A US airline entrepreneur has reportedly become the latest force in European aviation after he emerged as the biggest backer of the newly floated Wizz Air.
Bill Franke, a former chairman of three US airlines, has ‘got around’ European Union aviation ownership rules by retaining the majority of his £1 billion interest in Wizz Air in convertible instruments, the Times reported.
EU rules insist that European airlines be at least 50.1%-owned by EU investors, regulations that have led to investigations into whether the likes of Delta Airlines with Virgin Atlantic and Etihad with Alitalia are exerting effective majority control of a partner carrier via a minority shareholding.
The Wizz Air prospectus shows that Franke’s Indigo Partners private equity house, which specialises in aviation investments, holds nearly 20% of the stock, an arrangement that has satisfied regulators.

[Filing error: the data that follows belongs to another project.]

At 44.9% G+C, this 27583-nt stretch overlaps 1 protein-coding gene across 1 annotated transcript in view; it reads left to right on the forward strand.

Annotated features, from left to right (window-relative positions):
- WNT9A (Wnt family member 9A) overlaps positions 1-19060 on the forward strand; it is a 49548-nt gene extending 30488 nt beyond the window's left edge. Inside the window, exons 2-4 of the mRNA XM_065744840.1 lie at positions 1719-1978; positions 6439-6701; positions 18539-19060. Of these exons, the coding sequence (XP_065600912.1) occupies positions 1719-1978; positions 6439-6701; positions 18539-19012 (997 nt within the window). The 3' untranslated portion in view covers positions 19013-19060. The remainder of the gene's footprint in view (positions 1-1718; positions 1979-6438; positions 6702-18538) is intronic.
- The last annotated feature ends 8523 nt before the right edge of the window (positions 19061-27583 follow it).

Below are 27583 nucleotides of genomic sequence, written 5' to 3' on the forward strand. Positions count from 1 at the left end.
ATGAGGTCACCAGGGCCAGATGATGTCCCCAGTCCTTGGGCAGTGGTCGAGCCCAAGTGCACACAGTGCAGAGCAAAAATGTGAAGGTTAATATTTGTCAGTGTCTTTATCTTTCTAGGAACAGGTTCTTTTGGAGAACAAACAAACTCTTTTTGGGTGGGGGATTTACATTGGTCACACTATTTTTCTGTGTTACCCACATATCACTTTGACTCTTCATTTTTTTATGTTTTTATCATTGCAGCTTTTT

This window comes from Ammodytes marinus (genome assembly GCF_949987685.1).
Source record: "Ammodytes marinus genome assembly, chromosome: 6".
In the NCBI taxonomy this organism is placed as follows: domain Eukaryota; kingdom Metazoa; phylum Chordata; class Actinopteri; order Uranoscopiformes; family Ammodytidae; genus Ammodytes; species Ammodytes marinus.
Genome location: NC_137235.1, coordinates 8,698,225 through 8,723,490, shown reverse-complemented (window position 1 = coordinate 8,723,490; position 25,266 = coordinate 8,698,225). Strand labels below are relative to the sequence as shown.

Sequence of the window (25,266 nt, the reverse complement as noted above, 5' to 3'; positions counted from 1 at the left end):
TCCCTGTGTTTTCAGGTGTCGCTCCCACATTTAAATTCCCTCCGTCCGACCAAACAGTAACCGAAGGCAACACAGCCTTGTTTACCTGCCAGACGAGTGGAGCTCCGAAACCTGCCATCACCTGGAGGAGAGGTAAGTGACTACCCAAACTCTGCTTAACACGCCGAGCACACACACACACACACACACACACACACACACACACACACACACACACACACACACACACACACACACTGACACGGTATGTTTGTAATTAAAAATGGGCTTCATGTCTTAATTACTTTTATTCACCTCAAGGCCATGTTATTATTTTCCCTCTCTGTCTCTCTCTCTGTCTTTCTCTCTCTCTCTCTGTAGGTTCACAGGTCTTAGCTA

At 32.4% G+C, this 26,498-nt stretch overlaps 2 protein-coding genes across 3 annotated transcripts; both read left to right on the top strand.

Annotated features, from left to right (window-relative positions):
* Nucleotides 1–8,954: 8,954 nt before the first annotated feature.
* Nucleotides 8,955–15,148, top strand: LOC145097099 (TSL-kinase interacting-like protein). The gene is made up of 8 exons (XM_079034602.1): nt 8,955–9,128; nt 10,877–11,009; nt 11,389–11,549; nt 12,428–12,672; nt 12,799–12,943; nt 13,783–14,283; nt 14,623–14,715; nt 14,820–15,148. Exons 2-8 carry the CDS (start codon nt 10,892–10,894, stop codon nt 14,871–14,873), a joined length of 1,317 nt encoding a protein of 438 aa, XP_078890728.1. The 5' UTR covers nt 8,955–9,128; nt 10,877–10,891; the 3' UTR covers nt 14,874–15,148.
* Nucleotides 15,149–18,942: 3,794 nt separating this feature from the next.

“If Indigo’s retained convertible notes and convertible shares were to be converted in full, Indigo would hold 66.5% of the voting rights in the company,” the prospectus says.
Franke has been chairman of central and eastern European budget carrier Wizz Air since 2004 and is a former chairman of US carriers Frontier Airlines, America West Airlines and Spirit Airlines. He serves on the board of Mexican airline Volaris.
He was chairman of Singapore-based budget carrier Tigerair between 2004 and 2009.
Wizz Air chief executive József Váradi was quoted as saying: “We have not ‘got around’ the rules.
“We have complied with ownership and control regulations. The convertibles do not have voting rights, so Indigo does not have the majority of voting rights. Of our board members, five are European and three are from Indigo.
“We have explained this to the European Commission multiple times. Our structure has been contemplated by the commission and it has been signed off. It is bulletproof,” said Váradi, who has a 4.6% shareholding.
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